[Education] Treat teachers as partners in educating your child, rather than vendors

A noble profession. (Pixabay)
A noble profession. (Pixabay)

By Marcus Goh and Adrian Kuek

The recent announcement of West Spring Primary School’s “no texts and emails after 5 pm” rule has cast a spotlight on the prevailing attitude towards teachers nowadays, which is that parents are paying teachers for a service. The idea is that parents pay teachers via taxes for the service of having their kids taught.

Compare this to attitudes in the past, when parents deferred to teachers in terms of teaching and disciplining their children. It’s clear that teachers have been relegated to being vendors in learning, rather than being partners.

Perhaps this might be an unforeseen consequence of how the school system is structured, seeing how schools do actually engage vendors for enrichment and other courses.

Learning is important. (Pixabay)
Learning is important. (Pixabay)

Teachers as your child’s learning partners

Nevertheless, treating teachers as vendors rather than partners is harmful for a child’s education. It reduces the learning process to a purely transactional one — put in tax money (or parent volunteer hours or other forms of “payment”) to get good grades for your child.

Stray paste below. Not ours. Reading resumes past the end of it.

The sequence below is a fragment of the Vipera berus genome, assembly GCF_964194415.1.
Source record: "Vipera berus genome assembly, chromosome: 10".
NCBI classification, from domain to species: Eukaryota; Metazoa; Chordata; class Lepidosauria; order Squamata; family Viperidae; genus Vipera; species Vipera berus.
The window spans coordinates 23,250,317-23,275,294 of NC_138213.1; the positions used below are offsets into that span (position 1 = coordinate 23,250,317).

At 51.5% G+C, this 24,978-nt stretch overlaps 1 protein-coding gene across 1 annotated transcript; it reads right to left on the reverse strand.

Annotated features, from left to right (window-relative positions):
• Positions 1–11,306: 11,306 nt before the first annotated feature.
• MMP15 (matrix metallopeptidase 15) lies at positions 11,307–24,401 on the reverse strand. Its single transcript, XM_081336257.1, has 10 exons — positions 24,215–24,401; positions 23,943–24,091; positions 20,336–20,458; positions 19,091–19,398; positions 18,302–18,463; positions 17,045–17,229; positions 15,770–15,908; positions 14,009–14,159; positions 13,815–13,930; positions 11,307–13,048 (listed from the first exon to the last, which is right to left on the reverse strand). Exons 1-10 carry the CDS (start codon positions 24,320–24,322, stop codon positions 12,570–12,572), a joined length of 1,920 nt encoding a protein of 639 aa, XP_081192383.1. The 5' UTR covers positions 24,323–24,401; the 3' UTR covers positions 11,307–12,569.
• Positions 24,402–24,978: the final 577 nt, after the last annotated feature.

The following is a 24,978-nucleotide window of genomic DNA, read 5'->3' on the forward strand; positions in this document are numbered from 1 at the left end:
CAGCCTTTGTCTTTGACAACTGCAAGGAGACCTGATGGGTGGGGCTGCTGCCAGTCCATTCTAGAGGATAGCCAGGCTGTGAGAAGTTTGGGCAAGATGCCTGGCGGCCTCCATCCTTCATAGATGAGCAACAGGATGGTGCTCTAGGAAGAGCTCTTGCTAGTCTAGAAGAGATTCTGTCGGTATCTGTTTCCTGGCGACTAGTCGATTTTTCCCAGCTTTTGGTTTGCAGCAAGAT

An education is so much more than just scoring high marks. It is about loving the subjects that you learn and taking the initiative to know more. A good teacher imparts his or her love of the subject into each class that is taught, and the hallmark of a good education is a student who seeks more knowledge in the subject out of curiosity and passion.

A teacher at work. (Pixabay)
A teacher at work. (Pixabay)

Working towards being learning partners 

So here are five ways that parents can treat teachers as learning partners, instead of vendors.

1. Respect their boundaries when it comes to communication

Many teachers fear giving their mobile numbers to students and parents for this very reason — that it becomes used and abused as an ad hoc form of communication. This is why West Spring Primary School’s principal, Jacintha Lim, should be lauded for having implemented her rule regarding communications.

Imagine if your boss incessantly sends Whatsapp messages after working hours (though for many of us, that might be a reality). That’s the same feeling teachers get when having to contend with after-hours communication. It’s not to say that parents are the ‘boss’ of teachers, but that a sense of responsibility is what drives parents to answer such messages.

2. Allow teachers to discipline your child if necessary

If it hasn’t been made abundantly clear by now, the Ministry of Education and all schools have guidelines and limits for punishment that take into account physical and emotional safety. So when a teacher is forced to discipline a student, that disciplining takes into account the child’s safety. Punishment is never the first option, it is often the last recourse that the teacher has when it comes to teaching.

So give your child’s teacher the respect and autonomy to administer punishment where necessary. It’s not just about your child, but also about how his or her classmates view and learn from the incident as well. Negative reinforcement is sometimes required for better behaviour and learning — that’s why we have laws and fines for adults, right?